The 52 Card Games project is my first 52 Weeks project. I love card games, and I love learning new games and playing the games I love. For this project, I’m documenting a new card game each Friday. In case you’ve missed any of the first sixteen games, check out all of the previous 52 CARD GAMES.
We played this game for the first time at our last card party, and although it seems intimidating at first (Don’t be afraid), we had a blast once we got the hang of it. Try it out! 🙂
The Cards. This game is played with only 24 cards in the 52 card deck: the Aces, Kings, Queens, Jacks, Tens and Nines.
Card Value. The card points are as follows:
Ace= 11 points
So with these 24 cards, there are a total of 120 points to be scored. However, a player can score extra points if they have a “marriage” between the King and Queen of the same suit.
If a player has a marriage, in order to score the extra points, they have to “declare” their marriage. A player can declare a marriage when they’re leading a trick by announcing the pair. Both cards must still be in the player’s hand at this point, and the player must immediately play one of the cards in the pair.
King and Queen of Hearts 100 points
King and Queen of Diamonds 80 points
King and Queen of Clubs 60 points
King and Queen of Spades 40 points
Any player can deal first, and afterwards, the deal should rotate to the left. The dealer should deal seven cards to each player and three cards face down in the center of the table. These three cards are called the “prikup.” They should be dealt randomly while you’re dealing the other player’s cards.
Bidding happens prior to the play and after players have looked at their cards. The lowest bid is 100 and the highest bid (without a marriage) is 120. Bids have to be made in increments of 5 (100, 105, 110, 115, or 120). You are only allowed to bid more than 120 points if you have a marriage.
The bid begins to the dealer’s left. The player to the dealer’s left must bid at least 100. The bid then moves clockwise. Each subsequent player must either bid higher than the highest previous bid or pass. Once a player passes, they can’t bid again. The bidding continues until the other two players have passed.
The highest bidder becomes “The Declarer,” and their bid is the only bid that matters. They must achieve at least as many points as they bid in order to score positive points (see scoring for the details on bids/points). The Declarer flips over the 3 cards in the prikup and then takes them all into the his/her hand. He or she then gives any two unwanted cards to the other two players (face down), one to each. Each player will now have eight cards.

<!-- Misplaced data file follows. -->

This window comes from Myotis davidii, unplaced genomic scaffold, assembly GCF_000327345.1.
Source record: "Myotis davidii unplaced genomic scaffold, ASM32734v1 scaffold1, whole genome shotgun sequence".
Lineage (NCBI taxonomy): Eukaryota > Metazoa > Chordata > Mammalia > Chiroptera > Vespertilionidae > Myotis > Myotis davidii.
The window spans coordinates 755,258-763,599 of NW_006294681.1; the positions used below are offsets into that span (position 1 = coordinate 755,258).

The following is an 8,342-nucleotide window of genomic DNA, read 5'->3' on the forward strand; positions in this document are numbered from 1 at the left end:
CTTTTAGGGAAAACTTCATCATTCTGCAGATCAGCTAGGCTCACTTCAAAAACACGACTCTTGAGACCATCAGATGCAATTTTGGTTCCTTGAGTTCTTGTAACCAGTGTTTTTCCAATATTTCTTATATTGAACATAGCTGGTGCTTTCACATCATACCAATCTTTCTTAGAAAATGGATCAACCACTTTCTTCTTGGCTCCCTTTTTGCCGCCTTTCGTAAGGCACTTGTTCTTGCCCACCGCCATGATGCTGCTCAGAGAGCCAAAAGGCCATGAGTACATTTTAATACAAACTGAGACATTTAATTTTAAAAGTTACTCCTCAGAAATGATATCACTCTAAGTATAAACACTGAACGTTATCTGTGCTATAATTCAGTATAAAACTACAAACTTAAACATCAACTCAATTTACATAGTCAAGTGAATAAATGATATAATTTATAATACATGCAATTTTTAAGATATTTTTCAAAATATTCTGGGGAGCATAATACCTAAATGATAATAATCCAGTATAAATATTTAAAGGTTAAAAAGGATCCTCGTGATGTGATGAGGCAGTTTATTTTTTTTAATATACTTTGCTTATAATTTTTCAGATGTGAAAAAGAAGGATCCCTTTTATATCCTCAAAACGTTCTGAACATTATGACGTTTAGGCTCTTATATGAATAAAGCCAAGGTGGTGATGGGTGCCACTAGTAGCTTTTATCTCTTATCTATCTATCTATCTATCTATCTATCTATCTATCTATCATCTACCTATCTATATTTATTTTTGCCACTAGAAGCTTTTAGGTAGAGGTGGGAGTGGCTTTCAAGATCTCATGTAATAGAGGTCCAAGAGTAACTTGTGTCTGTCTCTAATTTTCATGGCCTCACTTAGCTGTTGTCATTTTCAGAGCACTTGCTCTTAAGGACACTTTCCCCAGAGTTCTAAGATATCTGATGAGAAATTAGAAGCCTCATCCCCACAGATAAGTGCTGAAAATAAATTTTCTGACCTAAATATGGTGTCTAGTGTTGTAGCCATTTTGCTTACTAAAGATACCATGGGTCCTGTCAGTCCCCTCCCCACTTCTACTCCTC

At this point, the dealer is allowed to increase his or her bid to any higher multiple of 5 or they can leave it.
Caveat: After the talon has been exchanged, if any player has all four nines, that player can show his or her cards and demand a re-deal.
The Declarer leads off the first trick, and the winner of each trick gets to lead the next trick. A marriage can not be declared prior to the first trick. When a player declares a marriage, that suit becomes trump until another marriage is declared (there is no trump prior to that). Remember you can’t declare a marriage unless both cards are still in your hand (if you played one at some point earlier in the trick, you can’t declare the marriage).
Players must follow suit. If you can’t follow suit, you can either play a trump or throw off (play another suit). The highest card of the lead suit wins the trick unless their are trumps played. If there are trumps played, the highest trump wins the trick. Don’t forget that tens are higher than kings.
A player scores all of the points for the cards in the tricks that they’ve won plus the value of any marriages they declared.
If the Declarer scores as many points (or more) as he or she bid, their bid is added to their score (not the amount of total points they scored-just their bid amount). If the declarer doesn’t make their bid, they must subtract the number of points they bid from their score.
Regardless of whether the Declarer makes their bid or not, the other players score the points of any tricks they win. All players should round points to the nearest 5.
Ending the Game
they’re having a blast. don’t let them fool you.
In order to win, you have to get on “the barrel.” If a player’s score is below 880 and they score enough points to make it to 880 or above, the player’s score becomes 880 and a box is drawn around it or a symbol is drawn in the player’s column on the score sheet to show that the player is on the barrel – in Russian Бочка (bochka). If a player is on the barrel, he or she has three chances to score at least 120 points on a hand to win the game.
A player can’t stay on the barrel for more than three consecutive hands. If a player fails to win by the third hand, the player falls off the barrel and loses 120 points. If you’re on the barrel, there are three potential outcomes:
- You are the Declarer, score at least 120 points on a hand, and you win the game.
- You are the Declarer and fail to make your bid, the amount of your bid is subtracted from your score as usual, and you are no longer on the barrel.
- If you are not the declarer, then any points that you make do not count for you – even if you take 120 or more you do not win. If this is your first or second hand on the barrel, then your cumulative score stays at 880 and you are still on the barrel. But if this is your third consecutive hand on the barrel, you are fined 120 points and are off the barrel – your score is therefore reduced from 880 to 760 points.
and voila! you’re an expert. 😉 I know this one’s tricky, but please let me know if any of this is confusing. I’m happy to help!
Download and print rules so you can easily play at home.
Play on, players!